By The Arbitrage Fund

This article has been provided by the Arbitrage Fund which describes many of the issues considered in merger type deals and how to arbitrage them. In previous Arbitrage Corners, different types of deal structures: cash for stock, stock for stock, collars, etc. have been discussed. It is important to walk through some of the many considerations that go into analyzing a merger arbitrage situation and determining whether and when to establish a position. This is by no means an exhaustive list and is primarily a discussion of the research as opposed to trading aspects of a position, but should provide some insight into how to analyze a merger situation.

Typically, a deal is announced through a press release issued by the participants to the deal, followed by a conference call with analysts and investors. It is from this that the portfolio managerís team will first learn three critical pieces of information about the deal: (1) the terms and conditions; (2) the logic behind the deal and how it was priced; and (3) managementís best guess as to timing to close the transaction which is then broken out into a more detailed timeline. On the conference call, the arbitrageur will also hear for the first time the marketís reaction to the deal as major shareholders and analysts voice their opinions in Q&A following managementís presentation.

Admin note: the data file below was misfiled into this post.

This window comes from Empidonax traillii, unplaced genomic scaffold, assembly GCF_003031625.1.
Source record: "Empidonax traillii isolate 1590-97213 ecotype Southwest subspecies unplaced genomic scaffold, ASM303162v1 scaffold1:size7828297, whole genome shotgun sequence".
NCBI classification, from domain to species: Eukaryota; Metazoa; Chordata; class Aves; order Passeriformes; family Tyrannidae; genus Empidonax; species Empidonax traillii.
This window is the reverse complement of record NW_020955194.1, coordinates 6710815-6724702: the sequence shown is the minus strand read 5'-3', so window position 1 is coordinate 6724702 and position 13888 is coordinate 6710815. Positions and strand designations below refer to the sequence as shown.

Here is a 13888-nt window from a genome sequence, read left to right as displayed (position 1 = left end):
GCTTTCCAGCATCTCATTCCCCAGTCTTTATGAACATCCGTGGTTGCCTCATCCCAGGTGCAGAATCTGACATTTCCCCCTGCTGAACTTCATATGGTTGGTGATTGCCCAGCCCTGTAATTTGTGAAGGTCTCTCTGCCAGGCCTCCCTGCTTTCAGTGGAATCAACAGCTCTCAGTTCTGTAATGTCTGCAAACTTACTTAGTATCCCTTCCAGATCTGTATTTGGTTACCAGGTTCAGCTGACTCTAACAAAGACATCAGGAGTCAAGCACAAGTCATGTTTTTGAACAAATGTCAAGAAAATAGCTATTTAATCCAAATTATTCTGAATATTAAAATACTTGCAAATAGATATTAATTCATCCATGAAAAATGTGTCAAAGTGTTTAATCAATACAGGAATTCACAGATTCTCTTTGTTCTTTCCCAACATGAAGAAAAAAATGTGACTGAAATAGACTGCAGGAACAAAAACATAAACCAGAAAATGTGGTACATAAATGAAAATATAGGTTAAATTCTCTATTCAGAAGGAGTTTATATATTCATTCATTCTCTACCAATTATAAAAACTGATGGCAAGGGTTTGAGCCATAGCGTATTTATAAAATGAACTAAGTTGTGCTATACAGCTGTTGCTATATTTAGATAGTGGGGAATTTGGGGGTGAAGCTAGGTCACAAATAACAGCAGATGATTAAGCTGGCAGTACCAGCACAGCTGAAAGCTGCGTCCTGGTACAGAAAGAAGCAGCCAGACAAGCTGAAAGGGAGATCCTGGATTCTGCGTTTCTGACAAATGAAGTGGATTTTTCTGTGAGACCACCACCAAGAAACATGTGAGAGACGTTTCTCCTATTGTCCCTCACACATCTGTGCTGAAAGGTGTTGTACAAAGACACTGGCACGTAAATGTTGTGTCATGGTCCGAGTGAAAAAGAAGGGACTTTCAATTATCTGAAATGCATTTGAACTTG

Key deal terms and conditions include:

  • the price/ratio for the "merger consideration"
  • the form of the consideration (i.e. cash, stock, combination)
  • whether there is a collar (adjustment to stock ratio as acquirerís stock price moves)
  • if the agreement offers stock and cash alternatives, whether there are any caps or minimums on the amounts of stock or cash available in the deal

Key conditions to look for include:

  • Regulatory approvals needed including SEC, Federal Trade Commission/Dept. of Justice (both relating to antitrust), foreign antitrust or SEC equivalents, industry specific (FCC for telecom, PUCHA for utility, bank regulators, etc.); CFIUS (Committee on Foreign Investment relating to national interest), state regulators
  • Shareholder approvals needed on the target and/or acquirer sides, what percentages are required, multiple or supervoting classes of shares, preferreds, bondholder consents, and any pre-arranged voting agreements
  • Financing conditions: These may be part of the merger agreement or imposed by lenders through Commitment Letters. Financing conditions may include various earnings or EBITDA and debt multiple based tests.
  • Material Adverse Change clause and carveouts from what "counts" in that definition
  • Termination rights and associated fees
  • Ability of the target company to solicit or consider other offers
  • Ability to pay dividends over the course of the transaction
  • "Drop dead date" after which parties may withdraw from the deal
  • Any special conditions such as litigation, environmental, ERISA, appraisal rights

Each of these gives the arbitrageur insight into the deal, its risks and its timeline. Of course, knowing the conditions is just a starting point and a careful analysis of, for example, any potential antitrust or financing issues will need to be performed both before and during the "life of the deal."

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